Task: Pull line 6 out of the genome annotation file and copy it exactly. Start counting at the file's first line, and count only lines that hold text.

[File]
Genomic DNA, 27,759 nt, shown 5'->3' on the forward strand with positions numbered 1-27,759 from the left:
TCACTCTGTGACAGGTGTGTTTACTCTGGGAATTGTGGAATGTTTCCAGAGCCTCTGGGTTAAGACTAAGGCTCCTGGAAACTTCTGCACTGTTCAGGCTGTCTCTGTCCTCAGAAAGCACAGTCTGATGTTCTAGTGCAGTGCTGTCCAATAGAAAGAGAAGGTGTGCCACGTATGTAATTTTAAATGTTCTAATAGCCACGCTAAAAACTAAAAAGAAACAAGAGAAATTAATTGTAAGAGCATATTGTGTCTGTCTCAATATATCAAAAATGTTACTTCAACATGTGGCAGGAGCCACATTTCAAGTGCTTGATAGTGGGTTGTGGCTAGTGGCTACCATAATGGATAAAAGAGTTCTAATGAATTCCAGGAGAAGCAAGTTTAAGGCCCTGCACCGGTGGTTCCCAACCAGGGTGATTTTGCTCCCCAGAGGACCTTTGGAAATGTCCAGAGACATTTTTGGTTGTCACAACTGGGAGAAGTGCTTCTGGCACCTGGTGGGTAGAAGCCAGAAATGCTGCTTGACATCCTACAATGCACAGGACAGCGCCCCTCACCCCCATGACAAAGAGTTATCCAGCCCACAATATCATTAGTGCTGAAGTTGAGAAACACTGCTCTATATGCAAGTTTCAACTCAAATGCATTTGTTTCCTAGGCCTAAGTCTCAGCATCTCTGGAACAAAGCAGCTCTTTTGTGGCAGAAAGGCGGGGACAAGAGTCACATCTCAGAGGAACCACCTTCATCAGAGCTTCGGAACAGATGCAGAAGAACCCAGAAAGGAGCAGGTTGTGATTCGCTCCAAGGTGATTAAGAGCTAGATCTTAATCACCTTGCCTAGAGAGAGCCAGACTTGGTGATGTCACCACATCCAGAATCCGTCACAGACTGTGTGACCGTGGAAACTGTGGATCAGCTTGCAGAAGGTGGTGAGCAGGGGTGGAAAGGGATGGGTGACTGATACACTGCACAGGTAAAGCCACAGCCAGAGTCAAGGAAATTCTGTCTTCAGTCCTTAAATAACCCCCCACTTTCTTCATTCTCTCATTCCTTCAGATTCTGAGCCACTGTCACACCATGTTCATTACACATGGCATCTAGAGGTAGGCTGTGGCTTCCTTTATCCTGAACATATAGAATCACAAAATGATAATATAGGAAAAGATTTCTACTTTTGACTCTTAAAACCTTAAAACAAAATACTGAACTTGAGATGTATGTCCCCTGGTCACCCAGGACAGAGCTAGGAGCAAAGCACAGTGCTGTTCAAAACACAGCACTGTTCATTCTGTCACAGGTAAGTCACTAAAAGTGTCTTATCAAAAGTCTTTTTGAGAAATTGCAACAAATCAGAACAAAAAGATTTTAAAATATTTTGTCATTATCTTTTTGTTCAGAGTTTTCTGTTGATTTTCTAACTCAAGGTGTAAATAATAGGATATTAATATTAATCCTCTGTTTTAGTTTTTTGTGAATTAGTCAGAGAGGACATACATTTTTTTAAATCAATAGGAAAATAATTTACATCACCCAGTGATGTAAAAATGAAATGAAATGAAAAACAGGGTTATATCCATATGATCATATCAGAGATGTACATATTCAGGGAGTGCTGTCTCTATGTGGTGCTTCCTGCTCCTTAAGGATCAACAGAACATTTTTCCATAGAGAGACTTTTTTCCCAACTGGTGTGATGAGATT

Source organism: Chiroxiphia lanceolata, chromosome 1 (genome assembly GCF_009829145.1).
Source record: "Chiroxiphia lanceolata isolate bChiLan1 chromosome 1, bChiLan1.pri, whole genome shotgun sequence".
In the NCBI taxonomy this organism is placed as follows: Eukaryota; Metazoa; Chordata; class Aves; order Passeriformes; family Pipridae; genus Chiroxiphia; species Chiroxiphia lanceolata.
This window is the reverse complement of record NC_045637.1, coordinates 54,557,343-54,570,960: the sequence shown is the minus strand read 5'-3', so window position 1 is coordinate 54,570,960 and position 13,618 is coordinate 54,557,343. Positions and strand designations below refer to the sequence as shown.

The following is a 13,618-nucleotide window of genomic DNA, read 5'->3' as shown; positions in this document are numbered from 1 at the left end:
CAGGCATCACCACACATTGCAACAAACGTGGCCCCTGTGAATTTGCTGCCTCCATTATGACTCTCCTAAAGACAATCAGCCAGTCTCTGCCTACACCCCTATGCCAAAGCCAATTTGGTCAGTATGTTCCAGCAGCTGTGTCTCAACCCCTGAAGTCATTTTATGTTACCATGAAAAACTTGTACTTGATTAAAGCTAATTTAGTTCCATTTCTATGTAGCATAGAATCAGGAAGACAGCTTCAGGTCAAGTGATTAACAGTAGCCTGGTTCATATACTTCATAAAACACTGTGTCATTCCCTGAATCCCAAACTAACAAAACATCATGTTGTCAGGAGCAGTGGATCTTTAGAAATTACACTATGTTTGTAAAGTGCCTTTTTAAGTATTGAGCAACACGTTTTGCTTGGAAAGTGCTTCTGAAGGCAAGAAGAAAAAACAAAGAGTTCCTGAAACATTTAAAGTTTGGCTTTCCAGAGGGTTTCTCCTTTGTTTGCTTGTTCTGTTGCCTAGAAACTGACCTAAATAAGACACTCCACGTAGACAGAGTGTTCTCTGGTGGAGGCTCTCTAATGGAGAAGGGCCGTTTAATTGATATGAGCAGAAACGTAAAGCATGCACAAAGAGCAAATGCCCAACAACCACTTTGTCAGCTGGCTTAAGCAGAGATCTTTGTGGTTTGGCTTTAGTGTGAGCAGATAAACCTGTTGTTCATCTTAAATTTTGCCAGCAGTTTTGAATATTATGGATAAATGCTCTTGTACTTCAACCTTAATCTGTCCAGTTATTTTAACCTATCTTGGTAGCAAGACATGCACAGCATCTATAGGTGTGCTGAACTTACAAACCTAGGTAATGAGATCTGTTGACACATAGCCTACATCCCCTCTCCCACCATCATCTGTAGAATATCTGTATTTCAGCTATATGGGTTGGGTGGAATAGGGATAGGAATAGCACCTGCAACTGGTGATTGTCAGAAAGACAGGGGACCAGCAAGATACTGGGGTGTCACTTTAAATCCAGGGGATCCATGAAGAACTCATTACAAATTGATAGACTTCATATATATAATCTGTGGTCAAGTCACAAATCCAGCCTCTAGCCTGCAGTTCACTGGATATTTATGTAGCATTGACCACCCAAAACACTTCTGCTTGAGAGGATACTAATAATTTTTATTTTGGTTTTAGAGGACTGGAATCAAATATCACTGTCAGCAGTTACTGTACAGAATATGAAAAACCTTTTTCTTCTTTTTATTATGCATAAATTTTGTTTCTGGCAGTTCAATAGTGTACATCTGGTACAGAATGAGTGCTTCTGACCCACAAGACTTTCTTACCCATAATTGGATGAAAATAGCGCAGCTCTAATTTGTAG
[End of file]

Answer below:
This window is the reverse complement of record NC_045637.1, coordinates 54,557,343-54,570,960: the sequence shown is the minus strand read 5'-3', so window position 1 is coordinate 54,570,960 and position 13,618 is coordinate 54,557,343. Positions and strand designations below refer to the sequence as shown.